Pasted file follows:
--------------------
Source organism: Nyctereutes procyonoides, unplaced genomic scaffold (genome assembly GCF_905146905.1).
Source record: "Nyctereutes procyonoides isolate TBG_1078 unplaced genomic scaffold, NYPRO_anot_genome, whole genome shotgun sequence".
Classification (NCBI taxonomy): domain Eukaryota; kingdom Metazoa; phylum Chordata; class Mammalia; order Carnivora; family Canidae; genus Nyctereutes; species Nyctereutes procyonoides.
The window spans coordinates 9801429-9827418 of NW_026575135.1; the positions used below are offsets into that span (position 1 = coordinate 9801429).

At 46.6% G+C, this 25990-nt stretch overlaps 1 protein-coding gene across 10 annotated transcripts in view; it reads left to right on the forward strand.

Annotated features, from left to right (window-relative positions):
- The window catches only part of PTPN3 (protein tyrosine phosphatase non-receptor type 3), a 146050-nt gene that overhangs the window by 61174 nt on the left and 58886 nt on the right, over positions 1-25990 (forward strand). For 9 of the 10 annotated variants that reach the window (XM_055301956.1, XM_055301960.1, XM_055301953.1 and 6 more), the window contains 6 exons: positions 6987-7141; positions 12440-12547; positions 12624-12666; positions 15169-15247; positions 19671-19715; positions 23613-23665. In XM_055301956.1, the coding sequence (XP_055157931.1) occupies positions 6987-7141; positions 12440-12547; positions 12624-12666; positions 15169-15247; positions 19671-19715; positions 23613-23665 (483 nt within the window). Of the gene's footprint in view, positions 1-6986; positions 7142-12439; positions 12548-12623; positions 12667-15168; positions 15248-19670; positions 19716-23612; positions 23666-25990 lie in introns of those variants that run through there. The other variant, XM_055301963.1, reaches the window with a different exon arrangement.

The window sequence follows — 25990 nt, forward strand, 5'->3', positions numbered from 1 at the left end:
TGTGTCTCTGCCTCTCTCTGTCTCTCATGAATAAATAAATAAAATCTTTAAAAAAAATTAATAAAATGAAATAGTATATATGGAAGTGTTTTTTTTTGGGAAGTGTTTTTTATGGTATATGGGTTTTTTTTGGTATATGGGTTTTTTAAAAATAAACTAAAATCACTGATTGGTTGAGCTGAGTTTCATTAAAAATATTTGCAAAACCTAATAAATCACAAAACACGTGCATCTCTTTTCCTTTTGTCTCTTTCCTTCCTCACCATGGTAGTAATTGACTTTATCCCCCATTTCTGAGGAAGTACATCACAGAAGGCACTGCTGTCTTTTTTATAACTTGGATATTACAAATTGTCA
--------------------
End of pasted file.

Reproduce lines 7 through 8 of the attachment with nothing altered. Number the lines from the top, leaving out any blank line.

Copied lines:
- The window catches only part of PTPN3 (protein tyrosine phosphatase non-receptor type 3), a 146050-nt gene that overhangs the window by 61174 nt on the left and 58886 nt on the right, over positions 1-25990 (forward strand). For 9 of the 10 annotated variants that reach the window (XM_055301956.1, XM_055301960.1, XM_055301953.1 and 6 more), the window contains 6 exons: positions 6987-7141; positions 12440-12547; positions 12624-12666; positions 15169-15247; positions 19671-19715; positions 23613-23665. In XM_055301956.1, the coding sequence (XP_055157931.1) occupies positions 6987-7141; positions 12440-12547; positions 12624-12666; positions 15169-15247; positions 19671-19715; positions 23613-23665 (483 nt within the window). Of the gene's footprint in view, positions 1-6986; positions 7142-12439; positions 12548-12623; positions 12667-15168; positions 15248-19670; positions 19716-23612; positions 23666-25990 lie in introns of those variants that run through there. The other variant, XM_055301963.1, reaches the window with a different exon arrangement.

The window sequence follows — 25990 nt, forward strand, 5'->3', positions numbered from 1 at the left end: